Well, there have been nearly 100 dogs treated for lymphoma with a bone marrow transplant (Actually, the process is stem cell therapy, since there is no collection of actual bone marrow, but rather, the stem cells that reside in the marrow are removed.) during the last 10 years. Most of these patients were treated at North Carolina State University, and the remainder were treated in Bellingham, and two private practices located in Los Angeles and San Diego.
Of all these patients, approximately 40 percent have been long term survivors, that is, free of lymphoma for at least 2 years.
Comet and Annabelle, two of the very first transplant patients, lived out the remainder of their lives, free of lymphoma!
Some of the patients who relapsed following the bone marrow transplant, responded well to rescue therapy, and have been surviving up to 2 years.
Dr. Sullivan told me that there have also been significant improvements in the transplant process itself. Currently, they have an optimal treatment protocol. This protocol involves early planning for a transplant, best done during the first remission, which is usually 6 to 8 weeks following induction chemotherapy, as this allows for a better outcome and reduces the overall cost of lymphoma therapy in general, since the bone marrow transplant process is a definitive therapy that does not require long term chemotherapy.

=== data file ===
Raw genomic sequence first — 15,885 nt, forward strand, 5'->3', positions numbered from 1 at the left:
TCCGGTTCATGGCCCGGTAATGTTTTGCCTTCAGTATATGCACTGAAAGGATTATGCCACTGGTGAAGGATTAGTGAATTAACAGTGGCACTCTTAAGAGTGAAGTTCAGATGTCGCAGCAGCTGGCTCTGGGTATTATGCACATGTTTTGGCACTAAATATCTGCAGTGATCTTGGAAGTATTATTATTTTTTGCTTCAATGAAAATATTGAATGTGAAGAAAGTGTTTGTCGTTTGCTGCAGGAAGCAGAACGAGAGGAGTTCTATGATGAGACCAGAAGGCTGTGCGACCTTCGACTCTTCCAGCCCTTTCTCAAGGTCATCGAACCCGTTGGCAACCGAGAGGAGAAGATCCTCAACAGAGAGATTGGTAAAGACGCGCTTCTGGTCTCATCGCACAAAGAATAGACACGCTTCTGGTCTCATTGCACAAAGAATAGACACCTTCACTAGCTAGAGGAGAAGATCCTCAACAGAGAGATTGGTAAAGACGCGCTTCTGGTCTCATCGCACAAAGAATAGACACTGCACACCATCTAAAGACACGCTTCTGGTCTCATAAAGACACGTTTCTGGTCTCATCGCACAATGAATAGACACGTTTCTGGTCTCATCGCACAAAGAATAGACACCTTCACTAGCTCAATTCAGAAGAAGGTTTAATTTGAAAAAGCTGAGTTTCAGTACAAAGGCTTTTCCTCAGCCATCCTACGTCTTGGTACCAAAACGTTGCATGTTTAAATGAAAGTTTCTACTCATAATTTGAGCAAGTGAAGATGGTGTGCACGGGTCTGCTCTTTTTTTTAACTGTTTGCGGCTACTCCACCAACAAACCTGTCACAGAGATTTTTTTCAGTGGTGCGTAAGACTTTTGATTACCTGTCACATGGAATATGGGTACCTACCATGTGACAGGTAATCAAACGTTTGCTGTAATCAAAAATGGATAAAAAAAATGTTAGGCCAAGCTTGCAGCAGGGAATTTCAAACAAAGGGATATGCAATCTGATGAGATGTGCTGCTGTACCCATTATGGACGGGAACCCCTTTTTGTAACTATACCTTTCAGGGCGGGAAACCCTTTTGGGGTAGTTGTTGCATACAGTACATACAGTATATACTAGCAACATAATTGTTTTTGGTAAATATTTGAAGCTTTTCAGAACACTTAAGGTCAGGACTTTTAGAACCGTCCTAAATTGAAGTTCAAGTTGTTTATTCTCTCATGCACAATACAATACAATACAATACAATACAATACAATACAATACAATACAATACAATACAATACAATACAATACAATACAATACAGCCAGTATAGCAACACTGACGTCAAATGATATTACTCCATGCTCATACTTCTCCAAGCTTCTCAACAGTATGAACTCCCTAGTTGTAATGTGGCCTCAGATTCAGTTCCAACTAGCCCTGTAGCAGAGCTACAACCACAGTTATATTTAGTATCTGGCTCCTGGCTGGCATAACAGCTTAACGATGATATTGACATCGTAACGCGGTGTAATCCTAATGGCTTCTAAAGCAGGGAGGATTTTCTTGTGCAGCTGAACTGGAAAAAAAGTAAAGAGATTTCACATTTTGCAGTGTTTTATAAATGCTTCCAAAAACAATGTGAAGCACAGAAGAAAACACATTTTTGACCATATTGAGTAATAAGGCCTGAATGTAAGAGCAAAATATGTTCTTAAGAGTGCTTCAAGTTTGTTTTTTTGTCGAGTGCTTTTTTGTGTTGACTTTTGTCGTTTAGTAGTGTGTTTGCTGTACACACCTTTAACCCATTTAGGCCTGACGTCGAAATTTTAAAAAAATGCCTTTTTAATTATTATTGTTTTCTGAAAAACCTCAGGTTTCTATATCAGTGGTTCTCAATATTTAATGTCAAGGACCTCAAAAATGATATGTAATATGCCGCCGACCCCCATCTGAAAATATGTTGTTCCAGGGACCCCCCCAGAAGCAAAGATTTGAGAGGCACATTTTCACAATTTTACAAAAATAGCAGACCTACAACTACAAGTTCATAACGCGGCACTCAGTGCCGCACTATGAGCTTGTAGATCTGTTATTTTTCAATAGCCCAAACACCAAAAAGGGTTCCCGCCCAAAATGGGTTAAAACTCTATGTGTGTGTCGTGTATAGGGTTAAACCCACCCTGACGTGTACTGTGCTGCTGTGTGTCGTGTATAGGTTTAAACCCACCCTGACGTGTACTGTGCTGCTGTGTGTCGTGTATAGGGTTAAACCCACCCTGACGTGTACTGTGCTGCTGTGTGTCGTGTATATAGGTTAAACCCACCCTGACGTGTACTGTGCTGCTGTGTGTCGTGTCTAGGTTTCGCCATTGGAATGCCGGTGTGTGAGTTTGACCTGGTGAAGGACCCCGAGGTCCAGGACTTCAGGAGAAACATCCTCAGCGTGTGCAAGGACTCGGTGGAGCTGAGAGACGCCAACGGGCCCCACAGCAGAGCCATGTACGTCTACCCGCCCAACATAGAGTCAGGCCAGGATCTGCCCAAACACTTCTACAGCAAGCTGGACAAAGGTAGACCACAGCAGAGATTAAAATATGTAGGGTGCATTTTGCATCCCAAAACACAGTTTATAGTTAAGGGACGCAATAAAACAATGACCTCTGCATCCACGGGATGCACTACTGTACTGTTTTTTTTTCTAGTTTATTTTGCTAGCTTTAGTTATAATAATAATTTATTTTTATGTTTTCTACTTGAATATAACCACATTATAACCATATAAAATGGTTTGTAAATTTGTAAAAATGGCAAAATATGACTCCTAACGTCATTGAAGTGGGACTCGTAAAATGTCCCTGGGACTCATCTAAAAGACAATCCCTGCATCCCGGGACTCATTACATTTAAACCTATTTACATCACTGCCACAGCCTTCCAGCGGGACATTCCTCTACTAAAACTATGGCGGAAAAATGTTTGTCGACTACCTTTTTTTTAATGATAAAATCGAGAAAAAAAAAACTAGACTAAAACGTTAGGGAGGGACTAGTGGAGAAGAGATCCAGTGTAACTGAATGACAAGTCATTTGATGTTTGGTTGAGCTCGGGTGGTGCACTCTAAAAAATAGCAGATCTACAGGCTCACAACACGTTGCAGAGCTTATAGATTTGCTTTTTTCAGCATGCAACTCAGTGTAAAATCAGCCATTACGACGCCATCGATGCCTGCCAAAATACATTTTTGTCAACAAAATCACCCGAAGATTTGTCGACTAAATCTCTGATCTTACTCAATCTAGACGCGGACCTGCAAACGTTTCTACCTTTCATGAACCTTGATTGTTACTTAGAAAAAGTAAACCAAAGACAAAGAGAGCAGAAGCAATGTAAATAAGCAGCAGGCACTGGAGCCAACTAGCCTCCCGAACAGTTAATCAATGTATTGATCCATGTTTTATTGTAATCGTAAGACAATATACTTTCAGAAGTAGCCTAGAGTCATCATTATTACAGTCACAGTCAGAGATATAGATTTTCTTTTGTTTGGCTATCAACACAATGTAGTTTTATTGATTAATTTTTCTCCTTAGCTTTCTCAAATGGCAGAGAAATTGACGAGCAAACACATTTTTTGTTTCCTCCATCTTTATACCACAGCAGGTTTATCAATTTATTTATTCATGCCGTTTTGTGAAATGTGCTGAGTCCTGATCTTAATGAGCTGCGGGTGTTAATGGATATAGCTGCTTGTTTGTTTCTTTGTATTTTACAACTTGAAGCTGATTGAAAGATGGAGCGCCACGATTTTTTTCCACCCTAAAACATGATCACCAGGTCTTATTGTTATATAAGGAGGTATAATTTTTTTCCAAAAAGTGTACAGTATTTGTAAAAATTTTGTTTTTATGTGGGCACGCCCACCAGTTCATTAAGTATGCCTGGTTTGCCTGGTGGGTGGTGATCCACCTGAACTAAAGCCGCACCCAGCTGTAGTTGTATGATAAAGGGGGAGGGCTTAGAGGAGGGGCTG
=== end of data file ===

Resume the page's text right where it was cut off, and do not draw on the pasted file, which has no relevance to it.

Further, they identify a tumor marker prior to treatment, to confirm molecular remission, and the medications used to optimize the stem cell collection have also been improved. The machine used for the stem cell collection, called an apheresis machine, has been updated too.
Notably, the process is also significantly less expensive that it was 10 years ago. While it was about $40,000 ten years ago, today, the cost is $12,000 to $15,000 US, depending on the size of the dog.
In addition, over the last 8 months, a special service has been put into place, for the identification of related bone marrow donors for allogenic transplants.
Wednesday, April 6, 2005
What price a pet’s life? $45,000 to treat Comet